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Welcome to the
James B. Ax Library.
Located in AP&M 5880, the
room is a nice quiet place to
rest, relax and read.



There are over 2,000 books and journals in 20 subjects to choose from.












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The human mind has never invented a labor-saving machine equal to algebra.
        Author Unknown


James B. Ax
1937-2006

James B. Ax was a mathematician well-known for his work in algebra and number theory. He also worked in mathematical physics and was an active developer of financial algorithms.

James Ax attended Peter Stuyvesant High School in New York City, and Brooklyn Polytechnic University. He received a Ph.D. in Mathematics from U.C. Berkeley in 1961. He held a one-year instructorship position at Stanford, and then accepted an assistant professorship at Cornell. In 1965-66, Ax was a Guggenheim Fellow at Harvard University.

In 1967, James Ax, together with Simon Kochen, was awarded the AMS Frank Nelson Cole Prize in Number Theory for their proof of the "Ax-Kochen" theorem about polynomials over the p-adic numbers. The proof of the Ax-Kochen theorem is an unusual blend of tools that apply mathematical logic, especially ultraproducts and model theory, to prove an elementary equivalence between Laurent series and p-adic numbers. This work appeared in a series of three papers between 1965 and 1966 in the American Journal of Mathematics and the Annals of Mathematics. In subsequent work, Ax proved the "Ax Theorem" about polynomials over p-adics and the decidability of the p-adics, which has applications in diverse fields including information theory.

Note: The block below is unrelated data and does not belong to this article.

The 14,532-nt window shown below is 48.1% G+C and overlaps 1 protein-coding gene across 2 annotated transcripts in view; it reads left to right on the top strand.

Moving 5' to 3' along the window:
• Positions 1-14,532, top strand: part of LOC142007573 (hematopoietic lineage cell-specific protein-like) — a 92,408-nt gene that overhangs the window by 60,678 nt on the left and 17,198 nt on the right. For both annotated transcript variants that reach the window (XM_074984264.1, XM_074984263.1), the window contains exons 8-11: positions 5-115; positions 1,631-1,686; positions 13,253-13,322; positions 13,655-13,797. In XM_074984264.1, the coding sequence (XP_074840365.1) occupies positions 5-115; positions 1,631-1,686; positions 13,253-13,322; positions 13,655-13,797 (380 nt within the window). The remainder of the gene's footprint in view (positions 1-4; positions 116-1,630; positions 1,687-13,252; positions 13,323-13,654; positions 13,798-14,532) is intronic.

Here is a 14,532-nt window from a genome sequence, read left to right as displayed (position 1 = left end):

After winning the Cole Prize, Ax received offers from a number of universities including Berkeley and Yale, but decided to remain at Cornell. He became Associate Professor in 1967 and was promoted to Full Professor in 1969, as the youngest full professor in the history of Cornell at that time. However, endless wooing by the SUNY Stony Brook mathematics department chair, James Simons, and the prospect of starting in with a young and upcoming university, attracted him to Stony Brook in 1969. At Stony Brook, Ax began working on the mathematical foundations of physics, and he published papers on the axiomatic foundations for spacetime and on the group theoretic foundations of the axioms of quantum mechanics. He remained at Stony Brook as a Full Professor until retiring from academics in 1977.

James Ax founded a quantitative finance firm called Axcom in the 1980's. Axcom was later acquired by James Simons' Renaissance Technologies Corporation and renamed the "Medallion Fund" in honor of the Cole Prize that Ax won and the Veblen prize that Simons won. The Medallion Fund has been considered to be one of the most consistently successful hedge funds. The Axcom and Medallion Funds pioneered the use of sophisticated mathematical modeling for financial trading.

In the early 1990's, he retired and moved to San Diego, California. He remained an active researcher and continued to work in mathematical physics on foundational aspects of quantum mechanics with his long-time collaborator Simon Kochen of Princeton University. He also taught himself to play golf. In 2004 he attended playwriting and screenwriting classes at the UCSD Extension school. In 2005 he finished work on a scientific thriller screenplay, "Bots".

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